Setting a new standard for organic

Posted by Isobel Drake on 14th May 2009

Dr. Andrew Monk, convenor of the Biological Farmers of Australia (BFA) Standards Advisory Group, says a new standard for organic being developed with Standards Australia will not change the answer to the consumer question – “how can I trust organic?””The only solution for the consumer will remain the same: look for a ‘certified organic’ logo to be absolutely certain a product is organic.”

A certification logo currently must accompany the word ‘organic’ on a product for the claim to be verified.

Dr. Monk believes a new standard will not change this in the absence of legislation, “which is not likely to occur in Australia in the coming years.”

“Unlike claims such as “green”, “sustainable” and “natural” the certified organic industry relies on recognised standards and most importantly independent auditing and certification to back those claims,” he said.

Dr. Monk added that better shelf exposure in recent years has seen consumers become more aware of what the ‘certified’ in certified organic means.

“Certified organic companies are answerable to strict regulation. They are subject to annual audits and unannounced inspections, as well as market product sampling,” he explained.

He said that, under the current certification system, the Australian organic industry has developed internationally recognised organic standards, and that action is taken against products not complying with certification requirements – including a benchmark case where an operator was fined for fraudulently claiming his eggs were certified organic.

Retailers, including supermarkets, are also becoming more vigilant about the status of their certified organic products.

“The irony is that while supermarkets are an easy target when it comes to the expectation for rigour in organic integrity, the majors lead the marketplace, along with certified independent retailers,” Dr Monk advised. “In actual fact it is locally marketed produce such as at farmers markets, which is often more of a concern to the organic industry because clear labelling and certification is less commonly displayed.”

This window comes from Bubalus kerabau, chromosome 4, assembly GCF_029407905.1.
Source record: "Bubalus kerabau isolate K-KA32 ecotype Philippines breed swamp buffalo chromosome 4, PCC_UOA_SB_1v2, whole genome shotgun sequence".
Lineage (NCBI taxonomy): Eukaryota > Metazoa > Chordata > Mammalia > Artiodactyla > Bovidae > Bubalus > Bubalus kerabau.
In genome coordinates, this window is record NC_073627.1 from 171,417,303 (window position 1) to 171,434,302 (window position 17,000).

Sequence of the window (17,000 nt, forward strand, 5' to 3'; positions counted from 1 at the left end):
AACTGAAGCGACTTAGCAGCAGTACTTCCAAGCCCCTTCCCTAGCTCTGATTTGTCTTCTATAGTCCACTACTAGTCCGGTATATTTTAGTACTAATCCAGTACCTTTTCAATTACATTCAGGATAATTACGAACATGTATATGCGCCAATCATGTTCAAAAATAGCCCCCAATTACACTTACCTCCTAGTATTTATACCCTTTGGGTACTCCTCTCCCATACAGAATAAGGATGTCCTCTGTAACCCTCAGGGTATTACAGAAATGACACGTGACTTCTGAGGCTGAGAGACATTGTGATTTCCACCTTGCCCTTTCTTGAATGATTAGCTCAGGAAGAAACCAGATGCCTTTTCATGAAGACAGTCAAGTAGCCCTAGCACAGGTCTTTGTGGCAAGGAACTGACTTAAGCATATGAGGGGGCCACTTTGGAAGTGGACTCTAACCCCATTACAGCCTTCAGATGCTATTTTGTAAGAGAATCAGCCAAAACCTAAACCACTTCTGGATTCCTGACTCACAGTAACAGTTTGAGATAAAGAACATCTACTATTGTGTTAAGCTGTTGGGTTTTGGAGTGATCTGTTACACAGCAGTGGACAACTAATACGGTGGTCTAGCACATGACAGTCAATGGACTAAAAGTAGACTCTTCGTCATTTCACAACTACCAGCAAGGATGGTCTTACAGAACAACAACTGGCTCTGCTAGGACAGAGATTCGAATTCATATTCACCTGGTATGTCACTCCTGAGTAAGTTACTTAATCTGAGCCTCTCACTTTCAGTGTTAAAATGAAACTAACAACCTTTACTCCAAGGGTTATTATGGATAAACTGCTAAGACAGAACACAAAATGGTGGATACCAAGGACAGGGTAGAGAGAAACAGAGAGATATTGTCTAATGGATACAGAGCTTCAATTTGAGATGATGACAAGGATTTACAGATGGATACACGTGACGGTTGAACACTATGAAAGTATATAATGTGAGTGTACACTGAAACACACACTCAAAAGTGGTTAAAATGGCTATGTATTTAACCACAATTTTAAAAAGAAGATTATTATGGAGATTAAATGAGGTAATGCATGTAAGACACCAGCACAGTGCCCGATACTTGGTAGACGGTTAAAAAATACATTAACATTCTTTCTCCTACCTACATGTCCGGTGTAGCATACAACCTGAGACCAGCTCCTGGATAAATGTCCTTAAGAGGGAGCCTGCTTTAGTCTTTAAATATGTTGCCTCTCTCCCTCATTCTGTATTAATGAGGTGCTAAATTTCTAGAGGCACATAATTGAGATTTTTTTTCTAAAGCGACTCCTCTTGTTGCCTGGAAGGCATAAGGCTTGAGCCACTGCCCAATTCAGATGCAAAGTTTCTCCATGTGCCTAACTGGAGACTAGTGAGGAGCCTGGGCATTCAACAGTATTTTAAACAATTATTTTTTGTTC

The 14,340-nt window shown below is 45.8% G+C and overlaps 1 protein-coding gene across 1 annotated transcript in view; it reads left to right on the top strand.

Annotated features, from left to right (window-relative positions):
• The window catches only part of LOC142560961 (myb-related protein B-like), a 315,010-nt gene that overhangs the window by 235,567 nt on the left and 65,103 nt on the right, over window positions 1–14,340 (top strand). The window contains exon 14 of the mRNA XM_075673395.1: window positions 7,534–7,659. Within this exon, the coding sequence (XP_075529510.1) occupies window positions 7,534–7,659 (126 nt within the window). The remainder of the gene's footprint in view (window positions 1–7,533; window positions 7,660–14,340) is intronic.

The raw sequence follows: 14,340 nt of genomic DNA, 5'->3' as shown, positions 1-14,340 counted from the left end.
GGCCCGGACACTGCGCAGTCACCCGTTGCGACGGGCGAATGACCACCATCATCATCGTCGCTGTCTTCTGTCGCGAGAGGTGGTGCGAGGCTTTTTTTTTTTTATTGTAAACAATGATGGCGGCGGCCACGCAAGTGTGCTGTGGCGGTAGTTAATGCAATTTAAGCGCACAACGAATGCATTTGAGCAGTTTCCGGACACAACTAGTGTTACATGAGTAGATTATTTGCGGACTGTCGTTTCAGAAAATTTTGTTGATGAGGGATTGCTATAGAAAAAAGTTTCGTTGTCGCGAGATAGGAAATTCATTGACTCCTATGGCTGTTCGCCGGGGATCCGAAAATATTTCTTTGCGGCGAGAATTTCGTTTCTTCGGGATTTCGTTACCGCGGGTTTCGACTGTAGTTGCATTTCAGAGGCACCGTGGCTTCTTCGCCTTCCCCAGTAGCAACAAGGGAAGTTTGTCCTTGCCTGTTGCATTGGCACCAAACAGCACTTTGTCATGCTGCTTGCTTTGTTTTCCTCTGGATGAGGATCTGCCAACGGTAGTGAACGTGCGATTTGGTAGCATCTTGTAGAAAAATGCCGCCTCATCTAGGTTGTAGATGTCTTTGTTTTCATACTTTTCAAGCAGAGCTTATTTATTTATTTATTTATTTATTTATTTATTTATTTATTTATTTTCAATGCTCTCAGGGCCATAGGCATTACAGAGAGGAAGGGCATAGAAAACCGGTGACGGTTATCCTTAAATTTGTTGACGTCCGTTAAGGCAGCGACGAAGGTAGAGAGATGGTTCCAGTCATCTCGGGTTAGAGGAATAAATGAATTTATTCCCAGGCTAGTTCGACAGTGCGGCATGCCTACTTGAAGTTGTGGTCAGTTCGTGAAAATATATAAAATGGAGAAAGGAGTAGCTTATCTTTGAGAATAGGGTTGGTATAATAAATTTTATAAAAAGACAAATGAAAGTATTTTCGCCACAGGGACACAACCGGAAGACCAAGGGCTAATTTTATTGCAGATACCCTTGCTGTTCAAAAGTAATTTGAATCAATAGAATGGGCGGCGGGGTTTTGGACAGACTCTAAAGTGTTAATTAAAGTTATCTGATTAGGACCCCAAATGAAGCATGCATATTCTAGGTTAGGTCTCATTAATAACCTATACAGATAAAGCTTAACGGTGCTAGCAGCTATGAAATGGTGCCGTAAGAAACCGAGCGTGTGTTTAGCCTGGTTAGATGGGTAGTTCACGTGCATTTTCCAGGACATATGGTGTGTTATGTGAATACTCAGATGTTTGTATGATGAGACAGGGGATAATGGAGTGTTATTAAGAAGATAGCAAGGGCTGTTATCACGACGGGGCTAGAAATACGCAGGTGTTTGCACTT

But he maintained that local farmers markets and produce will remain an integral part of the organic industry, and continue to grow at a very healthy rate.

“Consumers nonetheless need to look for those certification marks for assurance of true organic. To help address labelling issues , BFA introduced a new section to the AOS for Farmers Markets last year, which clearly outlines a code of practice for local organic markets and sellers,” he said.

BFA has now developed the AOS to include sections for organic aquaculture, organic fairtrade, agricultural inputs allowed in organic systems and organic cosmetics to a level which has been internationally acknowledged. “These are practical standards, developed in line with what the consumer expects from an organic product – accounting for matters such as animal welfare, environmental sustainability, food safety, and responsible farming systems,” Dr Monk reported.

Issues raised by producers and consumers need to be continuously addressed, leading to regular updates of the Standard, Dr Monk concluded.

The new edition AOS 2009 is due for release in the final quarter of this calendar year.